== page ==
Hartlepool teacher who stole £15,000 of school trips cash is kicked out of profession

Thomas Bisset has been kicked out of the teaching profession.

Thomas Bisset has been kicked out of the teaching profession.

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A Hartlepool teacher who conned his school out of £15,000 by lying about the number of children going on trips has been kicked out of the profession.

History teacher Thomas Bisset, 48, cooked up the scam while head of year at St Hild's Church of England School in the town between November 2011 and April 2014.

Bisset was able to overstate the number of children going on a trip, then pocket the extra cash the school forked out for trips, including one to Flamingo Land at Malton in 2014.

The teacher, who joined St Hild's in 1991, was sacked in May 2015 following an internal investigation.

Bissett, of Durham Road, Hartlepool, admitted fraud at Teesside Crown Court, but claimed he was under serious financial pressure at the time.

Judge Tony Briggs sentenced Bisset to 12 months in prison, suspended for two years, last September, and said: 'It is perfectly clear to see that basically you were unable to deal with the financial pressures you were faced with.

'Effectively you closed your mind to those difficulties, thought there was a simple way out, chose it, and the difficulties have been quadrupled by your conduct."

He added there was no evidence of 'high living'.

Bisset has a further caution for common assault in 2008, a disciplinary panel at the National College of Teaching and Leadership in Coventry heard.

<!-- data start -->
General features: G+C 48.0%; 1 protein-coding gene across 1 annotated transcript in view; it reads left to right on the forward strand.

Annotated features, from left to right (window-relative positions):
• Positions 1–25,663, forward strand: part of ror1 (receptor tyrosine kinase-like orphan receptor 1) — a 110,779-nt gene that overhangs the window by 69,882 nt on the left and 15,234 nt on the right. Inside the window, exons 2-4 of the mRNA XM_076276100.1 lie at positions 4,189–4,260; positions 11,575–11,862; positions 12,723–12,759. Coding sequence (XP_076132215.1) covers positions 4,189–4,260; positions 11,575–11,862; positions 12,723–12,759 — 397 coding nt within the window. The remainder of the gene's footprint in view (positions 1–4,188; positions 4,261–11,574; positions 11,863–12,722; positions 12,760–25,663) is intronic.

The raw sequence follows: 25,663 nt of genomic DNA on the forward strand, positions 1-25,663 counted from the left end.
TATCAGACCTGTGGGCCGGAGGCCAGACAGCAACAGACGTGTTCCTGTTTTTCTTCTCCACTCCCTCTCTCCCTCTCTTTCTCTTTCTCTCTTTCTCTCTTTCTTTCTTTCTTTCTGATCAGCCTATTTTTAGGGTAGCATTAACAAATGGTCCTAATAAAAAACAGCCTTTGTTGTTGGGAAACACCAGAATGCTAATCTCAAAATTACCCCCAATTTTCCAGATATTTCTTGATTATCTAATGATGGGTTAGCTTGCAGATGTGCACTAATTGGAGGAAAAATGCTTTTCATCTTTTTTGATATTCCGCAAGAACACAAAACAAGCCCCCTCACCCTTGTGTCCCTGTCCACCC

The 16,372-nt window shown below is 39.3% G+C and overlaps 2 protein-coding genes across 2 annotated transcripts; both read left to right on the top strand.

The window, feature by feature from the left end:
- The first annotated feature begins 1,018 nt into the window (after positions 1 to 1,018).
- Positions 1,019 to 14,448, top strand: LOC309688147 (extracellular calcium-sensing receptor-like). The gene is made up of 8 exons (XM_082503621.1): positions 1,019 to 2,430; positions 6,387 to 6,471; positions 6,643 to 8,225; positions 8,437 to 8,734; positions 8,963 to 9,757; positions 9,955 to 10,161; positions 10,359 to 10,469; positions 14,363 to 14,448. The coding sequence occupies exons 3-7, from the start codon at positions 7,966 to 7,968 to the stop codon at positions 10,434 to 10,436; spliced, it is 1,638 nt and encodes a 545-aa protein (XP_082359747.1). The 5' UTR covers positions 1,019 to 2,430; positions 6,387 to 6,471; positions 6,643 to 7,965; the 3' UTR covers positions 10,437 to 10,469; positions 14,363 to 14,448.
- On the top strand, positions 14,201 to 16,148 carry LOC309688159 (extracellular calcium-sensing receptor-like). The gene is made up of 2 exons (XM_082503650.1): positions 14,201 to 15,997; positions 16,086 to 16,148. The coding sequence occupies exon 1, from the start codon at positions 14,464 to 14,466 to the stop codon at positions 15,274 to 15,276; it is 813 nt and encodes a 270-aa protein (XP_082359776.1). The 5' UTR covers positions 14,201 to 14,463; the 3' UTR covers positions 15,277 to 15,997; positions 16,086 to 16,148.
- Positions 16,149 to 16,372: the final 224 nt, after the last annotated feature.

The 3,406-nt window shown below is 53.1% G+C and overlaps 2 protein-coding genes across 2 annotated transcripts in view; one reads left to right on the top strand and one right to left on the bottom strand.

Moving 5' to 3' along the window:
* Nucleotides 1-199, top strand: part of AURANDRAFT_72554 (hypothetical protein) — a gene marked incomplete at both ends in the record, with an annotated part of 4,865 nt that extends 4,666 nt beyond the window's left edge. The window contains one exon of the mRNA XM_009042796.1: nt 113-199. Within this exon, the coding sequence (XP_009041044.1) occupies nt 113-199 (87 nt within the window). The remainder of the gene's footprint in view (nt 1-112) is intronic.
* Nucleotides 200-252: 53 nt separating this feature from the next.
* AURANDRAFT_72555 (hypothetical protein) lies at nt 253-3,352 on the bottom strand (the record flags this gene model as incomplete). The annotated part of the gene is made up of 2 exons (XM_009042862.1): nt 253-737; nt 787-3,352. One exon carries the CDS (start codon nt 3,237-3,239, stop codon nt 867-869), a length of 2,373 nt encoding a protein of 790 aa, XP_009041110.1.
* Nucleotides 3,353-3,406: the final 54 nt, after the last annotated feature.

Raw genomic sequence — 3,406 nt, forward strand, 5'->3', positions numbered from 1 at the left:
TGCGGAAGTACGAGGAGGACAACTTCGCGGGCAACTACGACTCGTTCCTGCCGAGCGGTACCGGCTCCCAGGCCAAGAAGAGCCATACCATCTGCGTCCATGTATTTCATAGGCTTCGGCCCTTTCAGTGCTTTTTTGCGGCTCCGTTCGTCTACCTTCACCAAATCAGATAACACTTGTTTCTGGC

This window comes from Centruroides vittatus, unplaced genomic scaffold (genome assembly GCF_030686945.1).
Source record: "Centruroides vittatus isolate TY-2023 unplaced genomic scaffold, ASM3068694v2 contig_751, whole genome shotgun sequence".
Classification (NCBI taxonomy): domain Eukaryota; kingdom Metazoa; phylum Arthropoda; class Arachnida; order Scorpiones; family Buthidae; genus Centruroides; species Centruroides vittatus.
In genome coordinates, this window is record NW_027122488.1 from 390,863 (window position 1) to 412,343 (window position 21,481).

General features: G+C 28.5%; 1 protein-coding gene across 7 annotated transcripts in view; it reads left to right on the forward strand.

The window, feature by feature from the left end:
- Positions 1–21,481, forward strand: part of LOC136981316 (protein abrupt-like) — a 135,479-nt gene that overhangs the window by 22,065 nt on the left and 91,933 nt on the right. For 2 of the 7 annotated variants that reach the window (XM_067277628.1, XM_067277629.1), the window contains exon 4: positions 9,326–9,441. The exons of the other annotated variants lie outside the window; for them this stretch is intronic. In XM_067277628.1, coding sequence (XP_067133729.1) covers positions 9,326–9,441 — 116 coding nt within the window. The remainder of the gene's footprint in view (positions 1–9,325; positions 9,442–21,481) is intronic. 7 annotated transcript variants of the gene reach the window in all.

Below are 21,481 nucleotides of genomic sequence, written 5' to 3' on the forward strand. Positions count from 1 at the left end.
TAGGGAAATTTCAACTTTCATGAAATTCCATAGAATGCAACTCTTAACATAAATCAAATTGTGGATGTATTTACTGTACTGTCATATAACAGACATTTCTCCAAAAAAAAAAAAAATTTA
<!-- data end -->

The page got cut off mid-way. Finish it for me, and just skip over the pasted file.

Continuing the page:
Panel chairman Councillor Gail Goodman said: "His conduct goes to the heart of his role as a teacher and the position of trust he had with the school, the children and parents.

"His actions were contrary to the standards of personal and professional conduct expected of a teacher, and would be likely to affect the public's confidence in the profession if the teacher was allowed to continue teaching."

Striking him off the register, she said: 'We take into account the uniquely influential role teachers take and can hold in pupils' lives, and that pupils must be able to view teachers as role models in the way they behave.

"In our view, the conduct displayed by Mr Bisset would likely have a negative impact on his status as a teacher, potentially damaging the public's perception of teaching as a whole."

Bisset, who was not presented or represented at the hearing, will not be entitled to apply for a review of his ban until 2020.

He was given 28 days to appeal the panel's decision.